Week (n = 3)

Fresh weight (g)

Length (mm)

Width (mm)





























Experiment 2: number of viable seed by scanning a cluster of seed

During the water-soaking test, 30 seeds of P. radiata, 29 of P. patula and 28 of P. pinaster submerged, indicating a seed viability of 100, 97 and 93%, respectively. Germination percentage of seeds kept in moistened filter papers (up to 4 weeks) matched the results of the water-soaking test. The data collected with the microCT scans also mirrored the results from the water-soaking test and germination filter-paper test (seeds were numbered). Dark seeds had lower weights and floated on water, indicating a large air volume (Figs. 2 and 3), and these seeds proved to be non-viable. Using colour coding to represent air volume also indicated that non-viable seed had an air volume higher than 20 mm3 (shown in pink in Fig. 3). The percentage porosity (air inside seed) of the seeds that did not submerge was more than 50%. Viable seeds of P. radiata had an average porosity of 17.3%, P. patula 22.7% and P. pinaster 17.5%.
Fig. 2

A microCT slice image showing Pinus pinaster (a) and P. patula (b) seeds, with one seed in each case having a large void (black space) indicating it is non-viable (c)

Fig. 3

A 3D image of 30 Pinus pinaster seeds with the voids colour coded, indicating two non-viable seeds with voids larger than 20 mm3 (pink). The colour coding is based on volume; therefore, blue and green seeds have intermediate volumes according to the colour bar

Experiment 3: number of viable seed by scanning an intact Pinus radiata cone

Images from the P. radiata cone scanned with intact seed indicated non-viable seeds which were easily distinguished from viable seeds (Fig. 4). Unfortunately, the seeds were not able to be numbered in situ, so it was difficult to distinguish between viable and non-viable seeds after shaking from the cone. Care should be taken to extract all the seed as some non-viable seed seemed to get trapped inside the cone (bottom of cone with unopened scales). This might be due to the scales that did not open sufficiently enough for the seeds to be released. However, the number of viable seeds corresponded with the water-soaking test.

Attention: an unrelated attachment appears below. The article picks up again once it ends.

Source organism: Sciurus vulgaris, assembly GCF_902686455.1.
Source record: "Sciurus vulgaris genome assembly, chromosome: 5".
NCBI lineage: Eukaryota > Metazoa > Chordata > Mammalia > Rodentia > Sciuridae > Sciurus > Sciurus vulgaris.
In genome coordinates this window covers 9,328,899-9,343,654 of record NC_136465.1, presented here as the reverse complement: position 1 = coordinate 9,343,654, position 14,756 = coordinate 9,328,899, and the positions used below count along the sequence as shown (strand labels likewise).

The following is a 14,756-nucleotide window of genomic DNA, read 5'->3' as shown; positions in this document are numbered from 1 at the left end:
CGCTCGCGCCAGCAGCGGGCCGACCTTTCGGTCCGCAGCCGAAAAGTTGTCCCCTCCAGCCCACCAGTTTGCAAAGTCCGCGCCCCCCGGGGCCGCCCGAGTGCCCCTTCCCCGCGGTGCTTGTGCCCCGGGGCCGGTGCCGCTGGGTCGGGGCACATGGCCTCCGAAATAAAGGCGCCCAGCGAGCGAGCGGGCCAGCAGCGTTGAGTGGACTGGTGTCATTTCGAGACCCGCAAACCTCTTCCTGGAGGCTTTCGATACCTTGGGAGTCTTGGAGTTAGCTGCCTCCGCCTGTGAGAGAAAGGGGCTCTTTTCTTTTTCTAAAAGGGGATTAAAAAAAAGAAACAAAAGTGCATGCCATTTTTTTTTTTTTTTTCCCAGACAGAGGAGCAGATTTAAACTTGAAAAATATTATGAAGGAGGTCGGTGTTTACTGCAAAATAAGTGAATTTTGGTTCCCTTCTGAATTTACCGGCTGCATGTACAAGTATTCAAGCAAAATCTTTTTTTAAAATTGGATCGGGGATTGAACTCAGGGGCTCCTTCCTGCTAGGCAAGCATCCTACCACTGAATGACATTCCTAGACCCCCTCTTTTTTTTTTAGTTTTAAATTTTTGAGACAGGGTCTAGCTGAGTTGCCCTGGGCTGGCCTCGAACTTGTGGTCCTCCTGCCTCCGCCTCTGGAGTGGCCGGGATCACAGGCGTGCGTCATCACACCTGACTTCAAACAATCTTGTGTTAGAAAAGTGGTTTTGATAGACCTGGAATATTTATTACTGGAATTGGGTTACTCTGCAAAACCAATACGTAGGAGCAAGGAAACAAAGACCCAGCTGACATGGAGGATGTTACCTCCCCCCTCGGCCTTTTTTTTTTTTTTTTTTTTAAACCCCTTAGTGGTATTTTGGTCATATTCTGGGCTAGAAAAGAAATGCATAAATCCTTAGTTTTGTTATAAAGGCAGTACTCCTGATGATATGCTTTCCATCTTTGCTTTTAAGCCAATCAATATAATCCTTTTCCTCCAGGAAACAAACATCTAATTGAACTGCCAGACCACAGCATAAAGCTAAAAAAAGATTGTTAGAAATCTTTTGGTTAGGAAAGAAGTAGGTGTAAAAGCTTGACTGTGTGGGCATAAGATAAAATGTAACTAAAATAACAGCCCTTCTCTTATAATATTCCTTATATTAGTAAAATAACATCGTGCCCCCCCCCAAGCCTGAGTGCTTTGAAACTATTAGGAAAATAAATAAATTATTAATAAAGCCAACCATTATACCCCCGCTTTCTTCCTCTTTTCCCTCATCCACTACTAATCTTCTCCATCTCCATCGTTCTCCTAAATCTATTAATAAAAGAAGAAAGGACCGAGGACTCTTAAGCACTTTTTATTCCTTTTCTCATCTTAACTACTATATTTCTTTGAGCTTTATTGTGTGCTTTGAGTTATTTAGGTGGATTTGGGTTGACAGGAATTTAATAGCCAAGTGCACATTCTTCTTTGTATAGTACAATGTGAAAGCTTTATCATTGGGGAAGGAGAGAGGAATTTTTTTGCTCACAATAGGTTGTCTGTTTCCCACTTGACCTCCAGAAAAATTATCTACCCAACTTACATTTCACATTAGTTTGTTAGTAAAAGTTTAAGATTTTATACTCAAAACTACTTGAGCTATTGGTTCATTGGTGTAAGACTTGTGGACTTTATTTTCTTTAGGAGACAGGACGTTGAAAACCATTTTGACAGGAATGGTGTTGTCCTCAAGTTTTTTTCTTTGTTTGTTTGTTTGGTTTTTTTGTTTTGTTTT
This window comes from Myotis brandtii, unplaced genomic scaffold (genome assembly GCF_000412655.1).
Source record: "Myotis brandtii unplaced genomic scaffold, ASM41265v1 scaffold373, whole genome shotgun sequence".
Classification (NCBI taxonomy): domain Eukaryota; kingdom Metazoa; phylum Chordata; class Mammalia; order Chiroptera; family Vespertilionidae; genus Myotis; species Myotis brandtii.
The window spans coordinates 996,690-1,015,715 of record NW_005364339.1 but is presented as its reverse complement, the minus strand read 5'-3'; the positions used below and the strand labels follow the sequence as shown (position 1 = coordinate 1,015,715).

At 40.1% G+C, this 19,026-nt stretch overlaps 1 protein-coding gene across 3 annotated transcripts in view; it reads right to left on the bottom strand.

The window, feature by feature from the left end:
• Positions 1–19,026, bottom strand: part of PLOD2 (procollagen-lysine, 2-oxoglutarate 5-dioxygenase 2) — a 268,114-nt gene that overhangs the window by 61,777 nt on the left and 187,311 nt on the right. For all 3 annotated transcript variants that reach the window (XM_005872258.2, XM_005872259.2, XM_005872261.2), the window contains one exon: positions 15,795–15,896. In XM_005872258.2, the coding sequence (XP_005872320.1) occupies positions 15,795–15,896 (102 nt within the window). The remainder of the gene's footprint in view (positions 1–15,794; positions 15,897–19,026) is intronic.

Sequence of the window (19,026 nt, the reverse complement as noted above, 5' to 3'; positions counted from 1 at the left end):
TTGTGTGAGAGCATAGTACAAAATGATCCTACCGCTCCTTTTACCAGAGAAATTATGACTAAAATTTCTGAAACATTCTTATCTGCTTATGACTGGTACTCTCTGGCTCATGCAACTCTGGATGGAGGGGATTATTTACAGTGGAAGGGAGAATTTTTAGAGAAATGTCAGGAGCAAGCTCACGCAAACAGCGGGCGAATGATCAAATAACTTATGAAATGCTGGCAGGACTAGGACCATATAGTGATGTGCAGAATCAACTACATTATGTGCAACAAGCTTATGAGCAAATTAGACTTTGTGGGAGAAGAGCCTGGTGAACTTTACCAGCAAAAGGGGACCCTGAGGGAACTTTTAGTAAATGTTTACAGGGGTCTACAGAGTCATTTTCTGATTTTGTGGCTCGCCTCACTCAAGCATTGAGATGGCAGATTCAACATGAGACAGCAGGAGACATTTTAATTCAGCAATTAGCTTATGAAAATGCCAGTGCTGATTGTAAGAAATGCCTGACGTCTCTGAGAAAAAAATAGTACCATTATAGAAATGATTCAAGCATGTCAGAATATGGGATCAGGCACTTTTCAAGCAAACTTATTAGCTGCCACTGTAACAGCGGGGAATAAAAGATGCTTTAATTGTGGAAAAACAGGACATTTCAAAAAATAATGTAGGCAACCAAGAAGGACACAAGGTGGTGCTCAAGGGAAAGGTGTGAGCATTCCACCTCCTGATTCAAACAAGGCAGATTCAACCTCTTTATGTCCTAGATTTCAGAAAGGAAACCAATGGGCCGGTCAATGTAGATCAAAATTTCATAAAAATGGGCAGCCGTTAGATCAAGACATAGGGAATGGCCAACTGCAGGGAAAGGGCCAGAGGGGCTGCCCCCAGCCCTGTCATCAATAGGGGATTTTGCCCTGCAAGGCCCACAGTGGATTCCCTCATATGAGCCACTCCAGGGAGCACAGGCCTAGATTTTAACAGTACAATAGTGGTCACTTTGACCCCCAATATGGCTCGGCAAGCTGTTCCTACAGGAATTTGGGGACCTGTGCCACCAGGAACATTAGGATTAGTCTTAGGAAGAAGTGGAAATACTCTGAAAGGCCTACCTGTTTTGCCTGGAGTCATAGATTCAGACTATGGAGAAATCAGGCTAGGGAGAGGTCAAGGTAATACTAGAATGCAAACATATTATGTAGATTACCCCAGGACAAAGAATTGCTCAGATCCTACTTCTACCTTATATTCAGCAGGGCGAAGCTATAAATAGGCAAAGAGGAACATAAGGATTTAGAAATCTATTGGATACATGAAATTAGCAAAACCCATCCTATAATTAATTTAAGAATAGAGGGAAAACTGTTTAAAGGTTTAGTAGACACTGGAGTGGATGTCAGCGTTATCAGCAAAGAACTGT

Fig. 4

Demonstration of intact pine cone (week 104) microCT scan in slice (a) and 3D virtual cut-open (b) images, with non-viable seeds upper left (1) and viable seeds top right (2) as indicated by their voids


Mature seed cones from interspecific hybrid crosses are the first ‘product’ in the sequential process of tree breeding as it contains the F 1 progeny (seed). The number of seed harvested is generally considered an indication of breeding success (Johnsson 1976). However, pre-zygotic barriers (before fertilisation) can reduce the numbers of mature cones or seed harvested, while post-zygotic barriers (after fertilisation) can increase the number of hollow seeds without affecting the number of seed extracted from the cones (Critchfield and Kinloch 1986; Owens et al. 1990). Therefore, estimating the time (in weeks) after pollination that fertilisation might occur can help to estimate viable seed set during interspecific hybridisation and make subsequent tissue-culture (embryo rescue and micropropagation) projects more effective (Cisneros and Tel-Zur 2010). Previous studies used radiography to determine whether mature seed can be viable (Bramlett et al. 1977; Tigabu and Odén 2003). However, they could only determine whether seeds are full, partially full or empty and could not predict with certainty whether these seed might be viable. Full seeds were thus classified as potentially sound seed but damaged full seeds (insects, aborted ovules, etc.) could not be distinguished from healthy full seeds.